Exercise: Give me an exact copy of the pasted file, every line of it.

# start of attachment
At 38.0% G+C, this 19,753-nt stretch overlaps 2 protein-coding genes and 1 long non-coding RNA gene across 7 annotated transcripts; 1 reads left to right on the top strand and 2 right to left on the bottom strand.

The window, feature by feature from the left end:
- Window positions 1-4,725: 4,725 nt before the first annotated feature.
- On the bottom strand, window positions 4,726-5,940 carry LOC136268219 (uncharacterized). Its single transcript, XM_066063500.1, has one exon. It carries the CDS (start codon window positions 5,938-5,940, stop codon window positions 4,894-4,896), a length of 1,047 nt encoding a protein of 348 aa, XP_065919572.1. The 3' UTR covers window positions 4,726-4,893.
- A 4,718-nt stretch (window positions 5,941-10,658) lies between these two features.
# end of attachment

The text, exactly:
At 38.0% G+C, this 19,753-nt stretch overlaps 2 protein-coding genes and 1 long non-coding RNA gene across 7 annotated transcripts; 1 reads left to right on the top strand and 2 right to left on the bottom strand.

The window, feature by feature from the left end:
- Window positions 1-4,725: 4,725 nt before the first annotated feature.
- On the bottom strand, window positions 4,726-5,940 carry LOC136268219 (uncharacterized). Its single transcript, XM_066063500.1, has one exon. It carries the CDS (start codon window positions 5,938-5,940, stop codon window positions 4,894-4,896), a length of 1,047 nt encoding a protein of 348 aa, XP_065919572.1. The 3' UTR covers window positions 4,726-4,893.
- A 4,718-nt stretch (window positions 5,941-10,658) lies between these two features.